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In a church I once served as pastor, there was an infrequent attender who was always chasing after various get-rich-quick schemes that never amounted to anything much. Most of her pursuits involved little work and little investment, especially on her part; and it seemed all of them involved the pyramiding of other people's money. One time she set up a meeting with me to try to sell the idea that, together, we could get the whole congregation involved in selling pre-paid phone cards, an item that you may have forgotten about now but something that was quite popular back before we all carried cell phones. The idea was that you purchased these credit-card-like-things that contained a set number of pre-paid minutes for long-distance calls; and instead of the hassle of dropping coins into a pay phone, you simply entered the numbers on the card and talked for as long as you had minutes available. My parents used to mail me phone cards in college, which they would expect me to use to call home. Calling card rates were cheaper than dialing direct, and you could always get some really good deals if you shopped around.Read full transcript...
I think I've been hearing the refrain of Psalm 30:5 all of my life. I've heard it proclaimed with powerful conviction from the pulpit and I've heard it beautifully intoned in the melodies of gospel songs and anthems.
In our blog post every Monday we will select a reading from the Revised Common Lectionary for the upcoming Sunday, and pair it with a Frederick Buechner reading on the same topic. On March 8, 2015 we will celebrate The Third Sunday in Lent.
On any given Saturday, people join Habitat for Humanity teams and commit to work to help eradicate poverty housing. The individual volunteers give of their time, energy and physical ability because they want to be a part of something bigger than themselves. Similarly, in the HBO TV drama “Game of Thrones,” individuals from the fictional continents of Westeros and Essos volunteer to serve as The Night’s Watch.
An intrepid explorer of the connections between popular culture and the spiritual realms invites us to travel with him as Dante did with his guide Virgil 700 years ago into Inferno, Purgatorio and Paradiso—a classic tale that we know as The Divine Comedy. Our guide is Greg Garrett, a noted scholar at Baylor University and author of 20 previous books. He calls his book, Entertaining Judgment: The Afterlife in Popular Imagination.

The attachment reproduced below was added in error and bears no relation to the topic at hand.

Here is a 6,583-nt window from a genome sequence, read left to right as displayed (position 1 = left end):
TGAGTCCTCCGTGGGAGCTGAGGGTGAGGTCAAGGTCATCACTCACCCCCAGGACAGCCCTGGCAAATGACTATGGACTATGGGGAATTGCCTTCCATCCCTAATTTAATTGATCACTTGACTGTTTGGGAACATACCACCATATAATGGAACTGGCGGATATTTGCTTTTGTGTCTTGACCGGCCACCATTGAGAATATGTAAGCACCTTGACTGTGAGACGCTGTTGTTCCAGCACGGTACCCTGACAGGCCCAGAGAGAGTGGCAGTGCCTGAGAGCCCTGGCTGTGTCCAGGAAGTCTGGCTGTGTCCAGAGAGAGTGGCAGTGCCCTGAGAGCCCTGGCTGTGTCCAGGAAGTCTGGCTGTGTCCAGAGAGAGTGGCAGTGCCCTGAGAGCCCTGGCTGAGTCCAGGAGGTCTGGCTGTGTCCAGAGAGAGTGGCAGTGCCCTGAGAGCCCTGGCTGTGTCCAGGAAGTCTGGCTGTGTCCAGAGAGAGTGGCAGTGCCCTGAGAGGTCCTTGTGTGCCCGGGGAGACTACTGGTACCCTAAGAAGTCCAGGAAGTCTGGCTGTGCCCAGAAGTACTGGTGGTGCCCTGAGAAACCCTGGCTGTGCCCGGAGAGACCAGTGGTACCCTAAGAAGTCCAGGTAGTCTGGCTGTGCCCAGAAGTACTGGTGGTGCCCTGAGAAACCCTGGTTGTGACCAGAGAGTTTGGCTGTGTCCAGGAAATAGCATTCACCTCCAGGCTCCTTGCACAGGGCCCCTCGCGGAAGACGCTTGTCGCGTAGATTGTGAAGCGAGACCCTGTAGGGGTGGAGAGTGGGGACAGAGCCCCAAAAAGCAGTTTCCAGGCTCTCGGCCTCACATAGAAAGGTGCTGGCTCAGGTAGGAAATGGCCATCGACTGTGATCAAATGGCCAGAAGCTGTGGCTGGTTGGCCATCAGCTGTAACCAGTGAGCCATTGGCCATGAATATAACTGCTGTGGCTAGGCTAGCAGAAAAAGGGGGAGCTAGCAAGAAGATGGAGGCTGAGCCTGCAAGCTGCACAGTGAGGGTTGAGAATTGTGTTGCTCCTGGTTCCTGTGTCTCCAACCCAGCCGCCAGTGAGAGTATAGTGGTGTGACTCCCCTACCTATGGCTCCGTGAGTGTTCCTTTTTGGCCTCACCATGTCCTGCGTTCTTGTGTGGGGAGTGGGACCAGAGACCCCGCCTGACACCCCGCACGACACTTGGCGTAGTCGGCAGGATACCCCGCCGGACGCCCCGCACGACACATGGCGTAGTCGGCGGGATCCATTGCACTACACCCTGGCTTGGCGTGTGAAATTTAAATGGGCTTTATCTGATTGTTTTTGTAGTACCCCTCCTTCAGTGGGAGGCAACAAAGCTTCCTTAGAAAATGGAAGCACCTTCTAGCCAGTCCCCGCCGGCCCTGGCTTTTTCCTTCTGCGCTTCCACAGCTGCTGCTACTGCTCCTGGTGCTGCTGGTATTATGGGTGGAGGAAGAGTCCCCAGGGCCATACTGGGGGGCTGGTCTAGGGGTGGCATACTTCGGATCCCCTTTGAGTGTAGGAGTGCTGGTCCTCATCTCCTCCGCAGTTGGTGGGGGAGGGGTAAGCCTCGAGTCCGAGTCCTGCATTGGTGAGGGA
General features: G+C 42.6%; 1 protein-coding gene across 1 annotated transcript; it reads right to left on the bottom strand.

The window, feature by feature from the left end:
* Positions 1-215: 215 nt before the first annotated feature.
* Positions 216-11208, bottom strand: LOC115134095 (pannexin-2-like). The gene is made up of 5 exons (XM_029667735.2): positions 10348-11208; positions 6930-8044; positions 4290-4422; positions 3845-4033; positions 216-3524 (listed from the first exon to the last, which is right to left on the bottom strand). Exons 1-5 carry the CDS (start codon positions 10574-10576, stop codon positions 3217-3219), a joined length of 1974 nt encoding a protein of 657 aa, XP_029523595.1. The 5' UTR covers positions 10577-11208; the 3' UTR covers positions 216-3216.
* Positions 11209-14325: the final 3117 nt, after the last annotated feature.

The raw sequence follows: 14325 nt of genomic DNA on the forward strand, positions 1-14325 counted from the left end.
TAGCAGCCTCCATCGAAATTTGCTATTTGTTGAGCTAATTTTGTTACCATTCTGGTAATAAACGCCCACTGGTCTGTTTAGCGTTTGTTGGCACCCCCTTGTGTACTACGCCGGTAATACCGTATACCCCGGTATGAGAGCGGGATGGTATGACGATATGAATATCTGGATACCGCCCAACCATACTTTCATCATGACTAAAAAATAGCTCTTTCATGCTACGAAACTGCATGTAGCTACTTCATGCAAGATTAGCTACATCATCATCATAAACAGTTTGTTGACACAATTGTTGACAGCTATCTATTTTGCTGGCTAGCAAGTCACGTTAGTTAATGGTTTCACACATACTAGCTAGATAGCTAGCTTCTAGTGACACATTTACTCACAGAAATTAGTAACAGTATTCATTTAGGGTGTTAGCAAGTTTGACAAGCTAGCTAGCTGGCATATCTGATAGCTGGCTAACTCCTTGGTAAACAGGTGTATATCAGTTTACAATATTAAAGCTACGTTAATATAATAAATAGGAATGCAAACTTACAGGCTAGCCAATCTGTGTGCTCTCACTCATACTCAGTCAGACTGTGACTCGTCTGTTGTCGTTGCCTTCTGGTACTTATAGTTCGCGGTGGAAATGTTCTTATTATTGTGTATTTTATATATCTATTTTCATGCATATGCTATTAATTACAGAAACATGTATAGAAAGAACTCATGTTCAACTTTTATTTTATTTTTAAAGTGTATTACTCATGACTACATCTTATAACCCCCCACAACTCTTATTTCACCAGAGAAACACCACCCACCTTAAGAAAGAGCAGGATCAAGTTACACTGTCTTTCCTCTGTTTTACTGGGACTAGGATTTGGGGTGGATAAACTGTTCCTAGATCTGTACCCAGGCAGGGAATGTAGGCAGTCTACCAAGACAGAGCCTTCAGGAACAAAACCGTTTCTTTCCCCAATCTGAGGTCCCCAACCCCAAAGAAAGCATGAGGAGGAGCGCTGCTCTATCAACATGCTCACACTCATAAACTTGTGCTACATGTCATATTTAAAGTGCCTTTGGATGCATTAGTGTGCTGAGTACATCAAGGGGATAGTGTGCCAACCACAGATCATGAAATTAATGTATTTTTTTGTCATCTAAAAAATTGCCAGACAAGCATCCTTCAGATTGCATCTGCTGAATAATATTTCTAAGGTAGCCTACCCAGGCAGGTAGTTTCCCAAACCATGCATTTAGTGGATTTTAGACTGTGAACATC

I was reading this article in the NYT, entitled, "Madam, CEO, Get Me a Coffee.” And it says a lot of the things that we have been reading and experiencing for decades about women. The workplace responds differently to the ways women work, and especially when it comes to staying late and helping others. This is particularly true for our work in the church.
A short excerpt from the novel "On the Road with the Archangel"
In any endeavor you attempt, there are always limitations. Sometimes there are the limitations of the context and circumstances, sometimes of the actors. But there are always limitations. Which isn’t always a bad thing.
How do we connect to one another in such a busy, distant world during that one precious hour on Sunday mornings? This article suggests how to start tearing down the walls that keep us from connecting with one another.
Taking everything into consideration, the Bible was written mostly by losers for the benefit of other losers. That’s not a value judgment, just an observation.
Mark 8:34-35: These are words we’ve heard before. We’ve preached on them before. We’ve told people of their importance before. But they are still challenging words. Even for pastors. Perhaps, I should say, especially for pastors.